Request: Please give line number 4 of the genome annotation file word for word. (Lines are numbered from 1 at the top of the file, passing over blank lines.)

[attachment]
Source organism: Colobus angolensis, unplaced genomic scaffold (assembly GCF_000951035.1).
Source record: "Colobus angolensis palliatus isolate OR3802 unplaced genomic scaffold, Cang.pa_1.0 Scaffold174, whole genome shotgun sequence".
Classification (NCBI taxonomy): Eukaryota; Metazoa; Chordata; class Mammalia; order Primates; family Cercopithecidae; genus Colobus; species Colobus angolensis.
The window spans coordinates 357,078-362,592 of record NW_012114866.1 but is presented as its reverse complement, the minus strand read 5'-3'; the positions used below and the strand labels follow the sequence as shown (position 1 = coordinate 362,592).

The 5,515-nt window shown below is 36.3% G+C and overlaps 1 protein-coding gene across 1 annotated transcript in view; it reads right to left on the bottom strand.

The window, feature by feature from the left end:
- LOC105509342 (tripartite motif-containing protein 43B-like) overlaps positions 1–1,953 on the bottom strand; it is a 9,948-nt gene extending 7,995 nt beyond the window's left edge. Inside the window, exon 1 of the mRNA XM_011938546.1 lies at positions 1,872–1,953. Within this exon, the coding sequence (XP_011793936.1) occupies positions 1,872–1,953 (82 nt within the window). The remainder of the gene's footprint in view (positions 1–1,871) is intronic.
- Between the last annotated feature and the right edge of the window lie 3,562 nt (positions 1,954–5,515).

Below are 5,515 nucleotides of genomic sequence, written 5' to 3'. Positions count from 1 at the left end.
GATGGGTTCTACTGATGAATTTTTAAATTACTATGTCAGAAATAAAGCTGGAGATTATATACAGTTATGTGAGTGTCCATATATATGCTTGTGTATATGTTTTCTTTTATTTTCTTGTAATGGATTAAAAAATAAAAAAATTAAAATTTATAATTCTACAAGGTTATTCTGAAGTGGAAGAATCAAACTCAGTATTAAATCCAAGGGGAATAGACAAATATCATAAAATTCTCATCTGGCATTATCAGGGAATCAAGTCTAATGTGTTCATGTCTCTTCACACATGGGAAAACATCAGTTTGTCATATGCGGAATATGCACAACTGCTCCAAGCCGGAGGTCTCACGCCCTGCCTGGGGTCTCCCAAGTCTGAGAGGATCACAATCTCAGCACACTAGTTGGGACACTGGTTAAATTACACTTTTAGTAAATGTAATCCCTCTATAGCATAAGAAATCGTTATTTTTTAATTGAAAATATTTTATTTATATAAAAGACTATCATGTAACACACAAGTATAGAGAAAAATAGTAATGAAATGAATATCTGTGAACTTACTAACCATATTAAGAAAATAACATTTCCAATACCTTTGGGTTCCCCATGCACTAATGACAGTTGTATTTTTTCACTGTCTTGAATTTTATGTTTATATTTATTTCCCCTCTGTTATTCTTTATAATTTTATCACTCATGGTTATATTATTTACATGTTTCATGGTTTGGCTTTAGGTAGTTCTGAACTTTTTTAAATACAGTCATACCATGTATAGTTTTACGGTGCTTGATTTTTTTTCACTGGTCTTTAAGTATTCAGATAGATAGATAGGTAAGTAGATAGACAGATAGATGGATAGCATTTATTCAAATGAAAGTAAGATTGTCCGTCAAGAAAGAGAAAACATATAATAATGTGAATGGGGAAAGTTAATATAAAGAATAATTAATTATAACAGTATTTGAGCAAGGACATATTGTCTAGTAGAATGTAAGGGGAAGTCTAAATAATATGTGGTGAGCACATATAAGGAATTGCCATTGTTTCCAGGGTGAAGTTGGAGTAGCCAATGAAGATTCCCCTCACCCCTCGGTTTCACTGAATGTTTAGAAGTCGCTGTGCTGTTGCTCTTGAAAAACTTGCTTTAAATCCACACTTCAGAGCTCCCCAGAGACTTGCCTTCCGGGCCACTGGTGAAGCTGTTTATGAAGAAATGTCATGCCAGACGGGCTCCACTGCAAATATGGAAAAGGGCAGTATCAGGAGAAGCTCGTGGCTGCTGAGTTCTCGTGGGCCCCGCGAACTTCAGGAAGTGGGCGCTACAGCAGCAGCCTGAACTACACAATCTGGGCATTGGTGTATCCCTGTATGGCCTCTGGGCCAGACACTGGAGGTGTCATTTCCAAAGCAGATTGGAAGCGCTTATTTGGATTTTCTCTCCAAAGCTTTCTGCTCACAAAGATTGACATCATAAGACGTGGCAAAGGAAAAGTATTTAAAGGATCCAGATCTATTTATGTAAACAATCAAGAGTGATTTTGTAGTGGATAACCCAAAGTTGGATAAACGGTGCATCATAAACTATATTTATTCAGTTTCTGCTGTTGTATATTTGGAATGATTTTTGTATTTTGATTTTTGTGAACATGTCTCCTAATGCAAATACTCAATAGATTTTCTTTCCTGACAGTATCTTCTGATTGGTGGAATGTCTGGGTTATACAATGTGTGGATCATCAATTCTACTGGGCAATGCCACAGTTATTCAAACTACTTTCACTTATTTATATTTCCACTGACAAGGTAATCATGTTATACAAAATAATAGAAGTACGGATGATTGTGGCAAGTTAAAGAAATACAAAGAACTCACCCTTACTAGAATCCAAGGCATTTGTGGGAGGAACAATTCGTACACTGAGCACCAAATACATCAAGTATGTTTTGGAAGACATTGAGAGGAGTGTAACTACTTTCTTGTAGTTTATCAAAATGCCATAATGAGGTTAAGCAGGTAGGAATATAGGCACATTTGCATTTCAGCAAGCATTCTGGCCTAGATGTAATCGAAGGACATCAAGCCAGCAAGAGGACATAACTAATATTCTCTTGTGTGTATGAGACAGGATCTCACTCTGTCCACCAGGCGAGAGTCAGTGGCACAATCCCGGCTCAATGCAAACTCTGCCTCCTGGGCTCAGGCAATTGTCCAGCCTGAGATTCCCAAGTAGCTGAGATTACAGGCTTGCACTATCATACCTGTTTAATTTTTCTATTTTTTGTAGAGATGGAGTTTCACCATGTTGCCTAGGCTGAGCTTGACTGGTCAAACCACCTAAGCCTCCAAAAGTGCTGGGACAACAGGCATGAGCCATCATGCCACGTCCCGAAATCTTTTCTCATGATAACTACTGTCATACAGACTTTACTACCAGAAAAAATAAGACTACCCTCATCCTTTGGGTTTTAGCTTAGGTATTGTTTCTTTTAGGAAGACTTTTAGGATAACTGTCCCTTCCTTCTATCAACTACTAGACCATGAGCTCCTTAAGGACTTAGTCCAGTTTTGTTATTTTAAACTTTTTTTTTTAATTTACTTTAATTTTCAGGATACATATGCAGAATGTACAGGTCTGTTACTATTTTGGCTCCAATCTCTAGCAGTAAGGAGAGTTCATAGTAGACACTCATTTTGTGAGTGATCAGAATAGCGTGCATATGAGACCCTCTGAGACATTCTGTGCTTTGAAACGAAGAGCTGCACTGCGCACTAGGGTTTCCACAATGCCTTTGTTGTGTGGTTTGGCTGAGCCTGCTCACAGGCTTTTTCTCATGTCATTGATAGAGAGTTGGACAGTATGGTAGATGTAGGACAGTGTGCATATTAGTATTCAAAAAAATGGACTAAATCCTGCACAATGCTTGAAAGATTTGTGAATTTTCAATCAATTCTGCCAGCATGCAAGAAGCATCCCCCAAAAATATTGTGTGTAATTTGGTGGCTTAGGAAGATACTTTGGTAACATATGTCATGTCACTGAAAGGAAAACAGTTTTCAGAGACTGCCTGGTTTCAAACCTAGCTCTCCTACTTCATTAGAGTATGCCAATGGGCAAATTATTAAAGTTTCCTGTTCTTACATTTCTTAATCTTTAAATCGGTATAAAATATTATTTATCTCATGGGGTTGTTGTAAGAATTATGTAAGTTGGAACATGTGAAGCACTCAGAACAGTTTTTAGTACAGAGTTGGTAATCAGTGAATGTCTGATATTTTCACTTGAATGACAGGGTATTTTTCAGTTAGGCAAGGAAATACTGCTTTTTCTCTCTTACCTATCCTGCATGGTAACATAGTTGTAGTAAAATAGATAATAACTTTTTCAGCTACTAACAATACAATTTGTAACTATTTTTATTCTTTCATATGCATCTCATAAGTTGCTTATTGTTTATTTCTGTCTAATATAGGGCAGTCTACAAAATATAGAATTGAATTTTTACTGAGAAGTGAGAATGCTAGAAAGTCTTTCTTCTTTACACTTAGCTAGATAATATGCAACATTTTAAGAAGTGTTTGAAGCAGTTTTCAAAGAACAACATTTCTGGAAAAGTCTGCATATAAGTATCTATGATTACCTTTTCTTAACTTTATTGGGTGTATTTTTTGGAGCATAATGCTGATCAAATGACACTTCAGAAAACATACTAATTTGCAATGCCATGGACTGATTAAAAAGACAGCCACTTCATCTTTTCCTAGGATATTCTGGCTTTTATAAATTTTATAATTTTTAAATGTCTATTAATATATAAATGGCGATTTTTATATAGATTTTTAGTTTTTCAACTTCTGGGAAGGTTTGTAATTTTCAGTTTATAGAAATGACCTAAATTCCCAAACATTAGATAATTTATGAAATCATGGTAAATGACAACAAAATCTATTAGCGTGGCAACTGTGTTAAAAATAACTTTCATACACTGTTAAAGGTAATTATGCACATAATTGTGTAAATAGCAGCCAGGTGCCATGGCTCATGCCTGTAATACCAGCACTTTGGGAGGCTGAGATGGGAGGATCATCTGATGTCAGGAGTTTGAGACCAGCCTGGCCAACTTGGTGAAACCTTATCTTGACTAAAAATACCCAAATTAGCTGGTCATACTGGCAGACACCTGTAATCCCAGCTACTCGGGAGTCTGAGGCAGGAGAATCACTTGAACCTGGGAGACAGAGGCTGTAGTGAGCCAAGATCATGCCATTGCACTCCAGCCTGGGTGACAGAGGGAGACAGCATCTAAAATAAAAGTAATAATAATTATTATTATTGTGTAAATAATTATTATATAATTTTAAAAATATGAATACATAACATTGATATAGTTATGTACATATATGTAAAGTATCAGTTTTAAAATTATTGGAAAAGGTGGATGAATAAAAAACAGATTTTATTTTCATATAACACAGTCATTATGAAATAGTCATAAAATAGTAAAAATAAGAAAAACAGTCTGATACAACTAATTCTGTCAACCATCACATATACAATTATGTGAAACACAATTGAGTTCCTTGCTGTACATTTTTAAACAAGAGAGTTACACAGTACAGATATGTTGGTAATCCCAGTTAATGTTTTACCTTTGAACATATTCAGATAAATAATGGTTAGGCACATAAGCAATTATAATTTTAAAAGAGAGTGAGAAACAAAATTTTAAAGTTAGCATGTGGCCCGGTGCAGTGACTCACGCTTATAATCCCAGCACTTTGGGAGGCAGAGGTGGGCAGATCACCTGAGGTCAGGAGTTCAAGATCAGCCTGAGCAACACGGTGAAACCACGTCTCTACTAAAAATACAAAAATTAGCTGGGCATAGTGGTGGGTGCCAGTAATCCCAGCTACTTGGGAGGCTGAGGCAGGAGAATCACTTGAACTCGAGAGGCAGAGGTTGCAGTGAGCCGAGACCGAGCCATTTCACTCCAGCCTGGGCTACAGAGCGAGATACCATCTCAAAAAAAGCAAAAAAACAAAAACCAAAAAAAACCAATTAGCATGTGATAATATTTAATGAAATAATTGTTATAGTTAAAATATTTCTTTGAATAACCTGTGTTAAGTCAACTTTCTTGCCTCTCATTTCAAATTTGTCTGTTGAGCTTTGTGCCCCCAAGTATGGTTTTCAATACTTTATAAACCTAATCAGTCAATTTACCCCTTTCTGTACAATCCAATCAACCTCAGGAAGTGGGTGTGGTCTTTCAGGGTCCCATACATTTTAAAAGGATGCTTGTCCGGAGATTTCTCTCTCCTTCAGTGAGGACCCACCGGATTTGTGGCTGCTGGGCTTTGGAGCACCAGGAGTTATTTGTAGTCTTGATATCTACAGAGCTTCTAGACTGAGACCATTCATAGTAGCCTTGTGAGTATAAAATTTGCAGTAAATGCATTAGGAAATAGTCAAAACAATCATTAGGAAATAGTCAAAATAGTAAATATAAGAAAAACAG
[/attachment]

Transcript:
The window spans coordinates 357,078-362,592 of record NW_012114866.1 but is presented as its reverse complement, the minus strand read 5'-3'; the positions used below and the strand labels follow the sequence as shown (position 1 = coordinate 362,592).